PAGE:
The results from the pH experiments, which are displayed graphically in FIG. 4, also shed some light on the binding mechanism between the polystyrene and aminated DNA. The results showed that there were two maxima peaks, at pH 6 and pH 11. This suggests that there might be two different mechanisms involved in the binding of aminated DNA to the surface of polystyrene having a surface oxygen content of between 0.3 and 4.0 atomic percent. The maxima at pH 6 could indicate either physical or chemical bonding—ionic bonding between the NH3+ group on the aminated DNA and carboxylate groups on the oxidized polystyrene surface or chemical reaction between the NH2 group on the aminated DNA and carbonyl groups on the oxidized polystyrene. The pH maxima at pH 11 may be due to chemical bonding between the amine groups on the aminated DNA and the carboxyl groups on the oxidized polystyrene surface.
Nevertheless, knowledge about the mechanisms behind the binding of aminated DNA to the surface of polystyrene having the requisite surface oxygen content is not required to practice the invention.
Further, and as displayed graphically in FIG. 6, polystyrene having a surface oxygen content of 0.62 atomic percent, bound amine modified cDNA significantly better than NOS coated polystyrene or unmodified cDNA when using a binding solution of pH 11. This shows that even aminated DNA strands having greater than 100 nucleotides (cDNA) may be effectively immobilized on polystyrene having an optimum surface oxygen content. Further, even the unmodified cDNA molecules bound to the oxidized polystyrene better than the modified cDNA molecules bound to the NOS coated surface. This perhaps suggests that in the cDNA molecules, amine groups from the numerous individual nucleotides participate in the immobilization.
It should be understood that the binding effects of a polystyrene surface having an optimum level of surface oxygen, as described, is not limited to aminated DNA. The surface is reactive toward amine groups in general. This implies that it is possible to derivitize such reactive polystyrene with various kinds of pendent groups such as carboxyl, amine, biotin, etc. As a result, larger bioreactive molecules such as antigens, antibodies and cell attachment factors may be covalently attached and thereby immobilized to the polystyrene surface. In fact, the reactive polystyrene will react with cell attachment peptides to provide an effective cell growth surface for an endothelial cell line. This approach can also extend to include polyethylene oxide tethered peptides.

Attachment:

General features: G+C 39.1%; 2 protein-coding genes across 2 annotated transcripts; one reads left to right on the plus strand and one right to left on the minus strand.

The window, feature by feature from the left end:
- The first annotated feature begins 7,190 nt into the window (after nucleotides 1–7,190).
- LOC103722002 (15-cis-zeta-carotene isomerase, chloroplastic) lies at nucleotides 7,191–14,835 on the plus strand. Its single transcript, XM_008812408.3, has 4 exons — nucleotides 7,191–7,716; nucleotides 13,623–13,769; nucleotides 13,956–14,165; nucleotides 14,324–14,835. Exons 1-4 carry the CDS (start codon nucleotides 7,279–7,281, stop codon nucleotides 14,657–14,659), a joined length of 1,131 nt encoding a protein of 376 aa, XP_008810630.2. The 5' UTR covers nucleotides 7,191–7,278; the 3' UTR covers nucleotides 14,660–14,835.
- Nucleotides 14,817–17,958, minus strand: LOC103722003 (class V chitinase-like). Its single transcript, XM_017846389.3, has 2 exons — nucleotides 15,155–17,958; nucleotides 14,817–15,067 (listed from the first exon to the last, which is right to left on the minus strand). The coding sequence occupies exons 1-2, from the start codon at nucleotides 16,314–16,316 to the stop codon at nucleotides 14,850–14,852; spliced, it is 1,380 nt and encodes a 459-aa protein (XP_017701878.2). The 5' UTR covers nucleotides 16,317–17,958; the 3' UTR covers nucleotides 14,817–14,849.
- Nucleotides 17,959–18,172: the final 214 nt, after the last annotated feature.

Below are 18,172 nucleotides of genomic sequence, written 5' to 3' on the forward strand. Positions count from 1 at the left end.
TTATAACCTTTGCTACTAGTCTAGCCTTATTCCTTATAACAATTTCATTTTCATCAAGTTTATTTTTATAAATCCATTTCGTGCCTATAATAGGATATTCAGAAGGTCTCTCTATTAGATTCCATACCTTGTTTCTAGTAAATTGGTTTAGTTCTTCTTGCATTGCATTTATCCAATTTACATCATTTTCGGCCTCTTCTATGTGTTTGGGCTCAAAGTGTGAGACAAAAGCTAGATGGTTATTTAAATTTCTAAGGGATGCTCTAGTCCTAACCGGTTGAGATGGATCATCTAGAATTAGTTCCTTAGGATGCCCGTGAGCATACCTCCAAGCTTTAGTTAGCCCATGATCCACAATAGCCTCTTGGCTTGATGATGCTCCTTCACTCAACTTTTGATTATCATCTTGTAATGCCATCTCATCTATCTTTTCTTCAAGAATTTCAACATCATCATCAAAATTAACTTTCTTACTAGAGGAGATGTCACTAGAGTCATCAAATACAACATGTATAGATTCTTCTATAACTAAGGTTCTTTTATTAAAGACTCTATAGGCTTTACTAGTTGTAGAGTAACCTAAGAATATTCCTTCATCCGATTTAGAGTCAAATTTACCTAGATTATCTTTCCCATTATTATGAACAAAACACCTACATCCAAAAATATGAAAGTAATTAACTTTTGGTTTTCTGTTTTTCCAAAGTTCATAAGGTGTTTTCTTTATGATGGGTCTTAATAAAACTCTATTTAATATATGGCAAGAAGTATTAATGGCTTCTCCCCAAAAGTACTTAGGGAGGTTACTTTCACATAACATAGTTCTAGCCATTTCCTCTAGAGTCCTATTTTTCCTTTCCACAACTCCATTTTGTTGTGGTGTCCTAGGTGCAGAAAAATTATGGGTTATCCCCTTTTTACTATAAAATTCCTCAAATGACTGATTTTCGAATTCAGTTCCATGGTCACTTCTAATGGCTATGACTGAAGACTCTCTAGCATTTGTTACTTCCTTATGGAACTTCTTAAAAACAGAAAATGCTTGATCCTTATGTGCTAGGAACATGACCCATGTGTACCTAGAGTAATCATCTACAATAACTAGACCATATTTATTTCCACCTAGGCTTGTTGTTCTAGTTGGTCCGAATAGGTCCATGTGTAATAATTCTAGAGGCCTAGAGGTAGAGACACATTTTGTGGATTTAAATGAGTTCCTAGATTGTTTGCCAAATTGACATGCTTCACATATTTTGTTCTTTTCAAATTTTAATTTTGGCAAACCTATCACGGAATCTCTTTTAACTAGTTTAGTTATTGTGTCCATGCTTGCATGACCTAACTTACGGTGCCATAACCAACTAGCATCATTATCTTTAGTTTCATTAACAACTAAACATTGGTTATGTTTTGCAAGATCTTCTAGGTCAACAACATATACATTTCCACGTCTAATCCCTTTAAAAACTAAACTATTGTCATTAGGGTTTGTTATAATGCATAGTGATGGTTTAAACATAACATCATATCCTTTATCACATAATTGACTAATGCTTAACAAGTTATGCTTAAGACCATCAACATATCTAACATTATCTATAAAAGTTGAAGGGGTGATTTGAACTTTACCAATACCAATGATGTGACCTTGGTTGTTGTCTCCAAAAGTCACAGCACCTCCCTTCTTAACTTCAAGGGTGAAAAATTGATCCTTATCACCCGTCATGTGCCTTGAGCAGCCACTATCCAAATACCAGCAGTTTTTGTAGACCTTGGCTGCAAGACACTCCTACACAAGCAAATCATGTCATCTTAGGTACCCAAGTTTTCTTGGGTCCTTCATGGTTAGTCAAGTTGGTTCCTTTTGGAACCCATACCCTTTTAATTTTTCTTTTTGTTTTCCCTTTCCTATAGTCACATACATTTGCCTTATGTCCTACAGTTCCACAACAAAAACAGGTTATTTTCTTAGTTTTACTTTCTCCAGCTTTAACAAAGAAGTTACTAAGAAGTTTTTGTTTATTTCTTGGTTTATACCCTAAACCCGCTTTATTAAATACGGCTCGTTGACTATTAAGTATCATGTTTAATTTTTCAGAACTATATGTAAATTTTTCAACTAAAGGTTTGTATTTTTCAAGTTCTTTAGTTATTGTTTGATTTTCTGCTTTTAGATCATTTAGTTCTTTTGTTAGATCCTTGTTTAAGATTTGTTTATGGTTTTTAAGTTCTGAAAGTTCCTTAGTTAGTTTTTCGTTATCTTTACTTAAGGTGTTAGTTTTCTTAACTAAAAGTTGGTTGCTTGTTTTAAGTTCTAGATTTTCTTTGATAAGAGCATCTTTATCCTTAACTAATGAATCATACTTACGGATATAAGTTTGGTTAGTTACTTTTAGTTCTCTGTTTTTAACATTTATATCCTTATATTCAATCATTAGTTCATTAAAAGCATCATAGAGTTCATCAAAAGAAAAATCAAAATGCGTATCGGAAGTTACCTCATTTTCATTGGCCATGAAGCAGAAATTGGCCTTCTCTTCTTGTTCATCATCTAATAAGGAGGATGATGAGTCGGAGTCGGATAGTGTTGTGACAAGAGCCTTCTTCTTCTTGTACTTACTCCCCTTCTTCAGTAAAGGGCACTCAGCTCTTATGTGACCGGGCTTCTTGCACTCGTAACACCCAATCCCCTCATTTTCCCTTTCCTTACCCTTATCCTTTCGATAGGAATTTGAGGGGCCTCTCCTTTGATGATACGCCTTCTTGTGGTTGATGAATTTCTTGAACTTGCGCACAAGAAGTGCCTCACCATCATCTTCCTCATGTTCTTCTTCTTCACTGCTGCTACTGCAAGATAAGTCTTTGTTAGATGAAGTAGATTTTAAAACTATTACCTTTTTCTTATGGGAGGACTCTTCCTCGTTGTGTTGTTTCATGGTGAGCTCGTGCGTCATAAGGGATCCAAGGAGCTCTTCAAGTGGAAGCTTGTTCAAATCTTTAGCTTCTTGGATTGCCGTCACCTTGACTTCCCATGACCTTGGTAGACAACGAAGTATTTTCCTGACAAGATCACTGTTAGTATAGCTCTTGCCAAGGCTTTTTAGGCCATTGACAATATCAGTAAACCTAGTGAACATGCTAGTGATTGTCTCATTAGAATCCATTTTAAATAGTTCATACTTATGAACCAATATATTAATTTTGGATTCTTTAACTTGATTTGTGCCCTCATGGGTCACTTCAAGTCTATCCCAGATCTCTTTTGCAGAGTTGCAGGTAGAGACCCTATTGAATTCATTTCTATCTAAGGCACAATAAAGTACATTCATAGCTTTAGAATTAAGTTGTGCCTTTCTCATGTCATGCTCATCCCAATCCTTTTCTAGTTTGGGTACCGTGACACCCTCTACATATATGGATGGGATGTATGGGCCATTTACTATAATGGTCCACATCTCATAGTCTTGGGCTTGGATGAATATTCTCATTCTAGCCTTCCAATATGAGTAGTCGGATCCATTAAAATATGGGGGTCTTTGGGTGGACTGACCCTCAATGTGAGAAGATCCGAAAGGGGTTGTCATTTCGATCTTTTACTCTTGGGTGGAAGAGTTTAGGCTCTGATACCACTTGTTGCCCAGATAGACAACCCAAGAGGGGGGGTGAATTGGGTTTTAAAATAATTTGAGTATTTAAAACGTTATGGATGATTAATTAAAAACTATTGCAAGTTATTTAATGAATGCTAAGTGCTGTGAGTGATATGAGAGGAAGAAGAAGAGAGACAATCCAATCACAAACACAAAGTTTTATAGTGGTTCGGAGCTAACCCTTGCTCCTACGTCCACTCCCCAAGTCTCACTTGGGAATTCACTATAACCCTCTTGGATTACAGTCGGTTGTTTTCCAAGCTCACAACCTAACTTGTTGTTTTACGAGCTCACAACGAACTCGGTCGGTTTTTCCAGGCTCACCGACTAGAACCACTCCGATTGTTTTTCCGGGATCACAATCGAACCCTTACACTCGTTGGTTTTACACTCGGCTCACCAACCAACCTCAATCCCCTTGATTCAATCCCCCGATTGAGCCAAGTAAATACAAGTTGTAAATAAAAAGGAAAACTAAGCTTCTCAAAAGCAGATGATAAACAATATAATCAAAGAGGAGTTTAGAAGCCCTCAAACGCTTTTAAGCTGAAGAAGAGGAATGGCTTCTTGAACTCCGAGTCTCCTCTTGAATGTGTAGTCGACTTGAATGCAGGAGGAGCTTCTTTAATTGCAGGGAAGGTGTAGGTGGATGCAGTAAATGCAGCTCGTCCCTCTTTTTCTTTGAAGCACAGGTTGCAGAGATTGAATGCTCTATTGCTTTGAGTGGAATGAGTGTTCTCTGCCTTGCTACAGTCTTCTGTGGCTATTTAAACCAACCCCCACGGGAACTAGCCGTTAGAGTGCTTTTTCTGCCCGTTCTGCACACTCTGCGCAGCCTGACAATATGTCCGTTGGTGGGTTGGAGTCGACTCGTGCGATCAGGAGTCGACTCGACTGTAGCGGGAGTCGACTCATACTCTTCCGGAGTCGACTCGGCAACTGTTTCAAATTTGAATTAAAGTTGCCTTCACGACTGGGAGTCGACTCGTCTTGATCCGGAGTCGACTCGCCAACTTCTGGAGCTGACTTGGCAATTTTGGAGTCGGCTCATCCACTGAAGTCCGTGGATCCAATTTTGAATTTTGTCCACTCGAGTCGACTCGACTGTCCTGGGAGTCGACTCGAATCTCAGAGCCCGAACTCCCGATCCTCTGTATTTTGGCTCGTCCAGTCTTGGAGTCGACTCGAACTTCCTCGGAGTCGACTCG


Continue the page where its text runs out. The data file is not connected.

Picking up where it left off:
One application of the present invention is to pattern polystyrene with alternating cell binding and cell non-binding, or alternating regions of DNA binding and DNA non-binding, in forming an assay array. The individual binding regions may be the subject of independent testing. The alternating regions can be made, for example, by providing polystyrene having non-binding characteristics (surface oxygen content preferably outside of the 0.3-8.0 atomic percent range), and treating only selected portions of the surface to gamma radiation sufficient to create binding characteristics (surface oxygen content preferably between 0.3-4.0 atomic percent). The regions of the surface that are designated as non-binding may be shielded from the radiation by, for example, a patterned mask.
It is also believed that the unique immobilization characteristics shown in relation to surface oxygen content in the range of 0.3-8.0 atomic percent extend to other styrenic polymers such as styrene acrylonitrile copolymer (SAN), ABS (acrylonirile-butadiene-styrene), butadiene-styrene copolymers (HIPS and MIPS, K-resin and Kraton(R)), polyparamethyl styrene, Styrene-acrylic copolymer, poly alpha methyl styrene, and polymer blends containing styrenic based polymers. The preliminary testing done to date on these polymers has confirmed this belief.
It should also be noted that optically clear polystyrene having a surface oxygen content of 0.62 atomic percent (MEDIUM BIND), was compared with black opaque styrene-butadiene copolymer (MIPS) having a surface oxygen content of 0.62 atomic percent, for oligonucleotide binding effects. As can be deduced from the immobilization data graphically displayed in FIG. 7 and FIG. 8, no significant difference exists between opaque black and optically clearpolystyrene in its ability to bind aminated DNA or cDNA. What this indicates is that the pigment used in forming the opaque MIPS do not have a detrimental effect on surface binding. This has substantial relevance for the potential use of opaque polystyrenes in chemiluminescent or fluorescent immobilization assays that rely on opaque substrates to limit background noise.
Although the invention has been described in detail for the purpose of illustration, it is understood that such detail is solely for that purpose and variations can be made therein by those skilled in the art, such as modifying the surface oxygen content of other polymers, without departing from the spirit and scope of the invention which is defined by the following claims.
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|U.S. Classification||436/531, 435/6.12|
|International Classification||C12M1/00, G01N33/53, G01N33/566, C07K14/78, C12N15/09, C07K16/00, G01N33/543, C07H21/00, C12Q1/68, G01N33/545|
|Cooperative Classification||G01N33/54393, C12Q1/6834, C07H21/00|
|European Classification||C12Q1/68B10, G01N33/543M, C07H21/00|
|Feb 26, 1999||AS||Assignment|
Owner name: CORNING INCORPORATED, NEW YORK
Free format text: ASSIGNMENT OF ASSIGNORS INTEREST;ASSIGNORS:BOOKBINDER, DANA C.;HERSH, LEROY S.;XIE, XINYING;REEL/FRAME:009789/0602;SIGNING DATES FROM 19980729 TO 19980731
|May 29, 2001||AS||Assignment|
Owner name: CORNING INCORPORATED, NEW YORK
Free format text: ASSIGNMENT OF ASSIGNORS INTEREST;ASSIGNORS:BOOKBINDER, DANA C.;HERSH, LEROY S.;XIE, XINYING;REEL/FRAME:011854/0125;SIGNING DATES FROM 19980729 TO 19980731